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REVIEW
Korean discovery in BGC, and another resto hard to dislike
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1:09 am | Thursday, February 28th, 2013

BINUSOG na Pusit with Kesong Puti at Pino

There is nothing left of the ghost-town feel about Bonifacio Global City (BGC), which is such a hive of activity these days, and where every few steps one stumbles on a new restaurant, if not first over one of the improbable dogs being pranced up and down the aisles.

What are Alaskan Malamutes doing in Manila? We pondered this question and eventually settled on the Korean restaurant Sariwon, at the far end of the long corridor of shops and activities.

 

We chose it because the neighboring restaurants were empty, but they could offer only either a table outside or sixth on the waiting list, and so like lemmings we joined the queue.

 

We opted for outside, so we didn’t get the full wonders of table-side cooking. But everything that emerged from inside was lovely: crunch and aroma from the well-tempered scallion pancakes that didn’t crumble like dried Elmer’s glue upon hitting the dipping sauce; Dak Galbi, grilled spicy chicken that came highly recommended; and the house specialty, bulgogi, that didn’t arrive, as it usually does, as scrunched-up shreds of beef on a hot plate—instead they were scrunched up in a bowl with soup, like sukiyaki beef.

 

Our ignorance about Korean cuisine is immense and can easily fill up one of those large, stainless-steel urns, like the hospital equipment they like to serve food in.

 

The truth is that we have great respect for Korean food, but unable to have a grip on it. Parts of it can be invigorating and interesting, while some aspects seem too mushy and fermented and strange for our uneducated palate to come to terms with.

 

But the food at Sariwon is so different from the it-was-so-spicy-I-can’t-remember-the-name dishes that we eat in our usual hangouts in the Korean sprawl behind Rockwell, that we have to wonder whether it turns out we’ve been eating really bad Korean food all these years, or if Sariwon is a kind of sanitized, mainstream-friendly version of the cuisine.

 

But despite our reservations about its authenticity, we heartily recommend booking a table here.

 

PINO has set up shop on Jupiter Street in Makati, and has transplanted not just itsmenu, but also its artsy vibe and friendly prices.

Hits, misses at Pino

 

We’ve wanted to write about Pino for some time now. We had tried the original site off Maginhawa Street in hipsterville UP Village, Quezon City and found it something of an oasis of grown-up refinement in a rather “studenty” area, but it felt a tad too raw for a review, even if it had a philosophy.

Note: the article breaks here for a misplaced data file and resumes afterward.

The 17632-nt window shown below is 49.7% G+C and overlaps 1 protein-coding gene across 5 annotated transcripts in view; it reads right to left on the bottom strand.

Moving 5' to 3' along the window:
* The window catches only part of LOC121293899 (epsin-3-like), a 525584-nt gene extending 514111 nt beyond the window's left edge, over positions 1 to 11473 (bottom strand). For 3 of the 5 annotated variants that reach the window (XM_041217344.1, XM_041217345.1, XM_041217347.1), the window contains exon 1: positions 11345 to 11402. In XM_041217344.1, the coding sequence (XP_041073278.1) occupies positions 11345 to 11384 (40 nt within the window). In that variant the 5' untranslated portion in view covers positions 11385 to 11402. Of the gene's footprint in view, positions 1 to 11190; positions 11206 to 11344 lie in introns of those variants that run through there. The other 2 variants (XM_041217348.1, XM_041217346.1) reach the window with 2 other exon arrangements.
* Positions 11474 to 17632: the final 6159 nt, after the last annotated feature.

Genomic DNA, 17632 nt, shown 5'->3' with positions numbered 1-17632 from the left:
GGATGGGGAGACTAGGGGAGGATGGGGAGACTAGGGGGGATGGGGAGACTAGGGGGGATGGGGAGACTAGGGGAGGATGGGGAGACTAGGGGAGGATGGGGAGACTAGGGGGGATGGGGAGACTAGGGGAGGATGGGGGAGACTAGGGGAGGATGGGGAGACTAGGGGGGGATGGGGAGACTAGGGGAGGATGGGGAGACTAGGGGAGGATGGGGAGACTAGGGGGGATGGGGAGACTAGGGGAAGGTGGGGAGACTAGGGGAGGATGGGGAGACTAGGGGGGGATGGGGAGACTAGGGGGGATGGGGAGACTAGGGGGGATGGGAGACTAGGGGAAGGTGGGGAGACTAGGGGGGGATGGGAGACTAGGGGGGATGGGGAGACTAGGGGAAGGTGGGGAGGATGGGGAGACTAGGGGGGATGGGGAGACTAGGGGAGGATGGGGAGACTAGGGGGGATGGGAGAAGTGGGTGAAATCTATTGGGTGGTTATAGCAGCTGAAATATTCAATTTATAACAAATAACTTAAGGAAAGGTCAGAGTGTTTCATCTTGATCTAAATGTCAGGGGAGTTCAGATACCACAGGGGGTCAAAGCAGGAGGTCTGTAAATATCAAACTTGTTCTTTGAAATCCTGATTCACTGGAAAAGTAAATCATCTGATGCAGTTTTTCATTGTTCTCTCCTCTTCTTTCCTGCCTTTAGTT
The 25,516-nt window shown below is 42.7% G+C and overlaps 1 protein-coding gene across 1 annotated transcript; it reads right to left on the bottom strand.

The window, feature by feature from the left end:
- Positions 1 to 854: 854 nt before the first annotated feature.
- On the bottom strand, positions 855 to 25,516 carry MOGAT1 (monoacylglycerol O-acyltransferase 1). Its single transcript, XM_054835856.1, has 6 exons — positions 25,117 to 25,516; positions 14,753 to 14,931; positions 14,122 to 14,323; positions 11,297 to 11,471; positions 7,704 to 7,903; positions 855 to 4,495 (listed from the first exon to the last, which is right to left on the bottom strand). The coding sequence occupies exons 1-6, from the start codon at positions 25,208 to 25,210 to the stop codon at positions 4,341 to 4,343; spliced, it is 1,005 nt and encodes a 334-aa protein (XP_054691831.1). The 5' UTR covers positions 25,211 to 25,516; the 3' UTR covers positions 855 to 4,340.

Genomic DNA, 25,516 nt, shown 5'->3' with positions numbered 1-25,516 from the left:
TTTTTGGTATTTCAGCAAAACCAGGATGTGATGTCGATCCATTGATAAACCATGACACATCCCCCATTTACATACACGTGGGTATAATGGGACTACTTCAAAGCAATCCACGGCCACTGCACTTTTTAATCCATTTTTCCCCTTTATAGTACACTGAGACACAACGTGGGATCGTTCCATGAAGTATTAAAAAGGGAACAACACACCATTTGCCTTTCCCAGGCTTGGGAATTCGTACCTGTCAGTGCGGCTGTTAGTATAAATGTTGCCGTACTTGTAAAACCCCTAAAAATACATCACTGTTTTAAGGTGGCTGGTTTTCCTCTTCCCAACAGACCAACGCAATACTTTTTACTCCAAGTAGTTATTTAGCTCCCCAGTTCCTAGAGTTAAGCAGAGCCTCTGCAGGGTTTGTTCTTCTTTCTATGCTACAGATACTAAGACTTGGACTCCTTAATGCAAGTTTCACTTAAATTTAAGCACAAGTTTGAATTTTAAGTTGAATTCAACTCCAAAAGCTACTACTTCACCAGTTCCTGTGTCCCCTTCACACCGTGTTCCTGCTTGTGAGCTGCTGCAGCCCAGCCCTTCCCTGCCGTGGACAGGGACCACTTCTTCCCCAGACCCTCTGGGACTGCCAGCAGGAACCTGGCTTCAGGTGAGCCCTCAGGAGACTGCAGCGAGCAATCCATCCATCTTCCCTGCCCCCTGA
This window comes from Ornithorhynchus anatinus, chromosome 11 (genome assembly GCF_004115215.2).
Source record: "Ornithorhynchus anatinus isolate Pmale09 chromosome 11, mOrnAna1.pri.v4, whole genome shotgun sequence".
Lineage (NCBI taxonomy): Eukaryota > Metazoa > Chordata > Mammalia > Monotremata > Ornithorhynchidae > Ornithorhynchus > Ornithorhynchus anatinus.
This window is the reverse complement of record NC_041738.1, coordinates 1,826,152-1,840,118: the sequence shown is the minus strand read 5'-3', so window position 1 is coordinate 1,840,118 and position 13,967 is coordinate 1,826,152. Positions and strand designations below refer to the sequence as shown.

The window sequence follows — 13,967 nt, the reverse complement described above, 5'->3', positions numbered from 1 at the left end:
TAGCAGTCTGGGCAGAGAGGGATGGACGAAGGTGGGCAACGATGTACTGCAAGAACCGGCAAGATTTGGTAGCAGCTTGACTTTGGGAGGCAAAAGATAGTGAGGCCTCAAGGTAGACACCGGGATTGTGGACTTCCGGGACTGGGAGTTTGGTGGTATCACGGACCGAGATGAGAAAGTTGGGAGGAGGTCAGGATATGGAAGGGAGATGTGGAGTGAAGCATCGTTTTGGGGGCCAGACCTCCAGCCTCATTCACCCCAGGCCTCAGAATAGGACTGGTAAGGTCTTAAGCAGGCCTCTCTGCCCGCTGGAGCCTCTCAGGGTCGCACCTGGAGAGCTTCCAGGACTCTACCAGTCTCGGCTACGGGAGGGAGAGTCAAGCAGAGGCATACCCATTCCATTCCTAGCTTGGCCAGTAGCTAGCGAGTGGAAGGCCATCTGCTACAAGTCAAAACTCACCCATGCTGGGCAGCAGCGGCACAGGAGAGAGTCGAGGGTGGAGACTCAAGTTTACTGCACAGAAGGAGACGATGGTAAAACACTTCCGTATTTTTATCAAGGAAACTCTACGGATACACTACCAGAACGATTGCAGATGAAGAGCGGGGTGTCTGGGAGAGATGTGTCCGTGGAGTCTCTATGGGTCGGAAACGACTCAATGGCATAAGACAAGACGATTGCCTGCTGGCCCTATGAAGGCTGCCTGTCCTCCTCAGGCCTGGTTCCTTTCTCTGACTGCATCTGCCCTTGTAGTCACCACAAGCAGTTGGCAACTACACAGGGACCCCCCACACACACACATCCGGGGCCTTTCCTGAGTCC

You know how much we adore restaurants with a philosophy, not least making fun of them; but ultimately we respect a chef who has a grand architectonic behind the food he creates and serves.

 

Pino’s philosophical concepts are ones we can definitely get behind: Eating more vegetables (part of Pino’s menu is devoted to its vegetarian “sister” restaurant, Pipino, which in Makati actually shares its premises rather than being exiled upstairs), using local produce, doing something clever with classic Filipino recipes, and using Filipino ingredients in interesting new ways.

 

Pino has set up shop on Jupiter Street in Makati, and has transplanted not just its menu, but also its artsy vibe, its friendly prices, and even, it would seem, its clientele, who are hip and young and fresh-faced.

 

The food, by chef Ed Bugia, is the same as in its Quezon City location. We’ve been back several times and worked our way through the menu, and, as one would expect, there are hits and misses.

 

The hits call to mind Sau del Rosario’s Villa on Yakal Street on the other side of Makati; except that Mr. del Rosario would have done it better.

 

The misses make you feel that the chef’s reach has exceeded his grasp and that he is bending reality to fit his philosophy, rather than having his philosophy describe his reality.

 

And yet it is difficult to dislike this restaurant. A lot of this has to do with the very un-Makati prices, which make it a nice alternative to cooking at home.

 

But it also has a rakish, unkempt, earnest quality about it which is refreshing on this side of town, where almost everything and everyone is pretentious.

 

If you stick to the mainstays and popular items, such as the sisig tacos, the tofu and bagnet, and stay away from some truly terrifying inventions (and you will know what they are when you see them on the menu), then you can be assured of a pleasant, if not exceptional meal.

 

And by this we don’t mean to damn with faint praise, but to push Mr. Bugia to test not the limits of his philosophy or his creativity, but his prowess in the kitchen. If he can bring sophistication and technical discipline to the imaginative spark that was hatched on Maginhawa Street, this will be a restaurant Makati should be grateful to have.

 

Or perhaps we just have a soft spot for it because there isn’t yet another opening in the Fort, and there is not a single chihuahua in a handbag in sight.

 

Sariwon is at Bonifacio High Street Central, 7th Ave. corner 29th St., Bonifacio Global City, Taguig; call 621-3205. Pino is at 38 Jupiter St. corner Planet St., Makati.

 

 


Tags: Bonifacio Global City , Food , Korean Cuisine , Lifestyle , pino , sariwon

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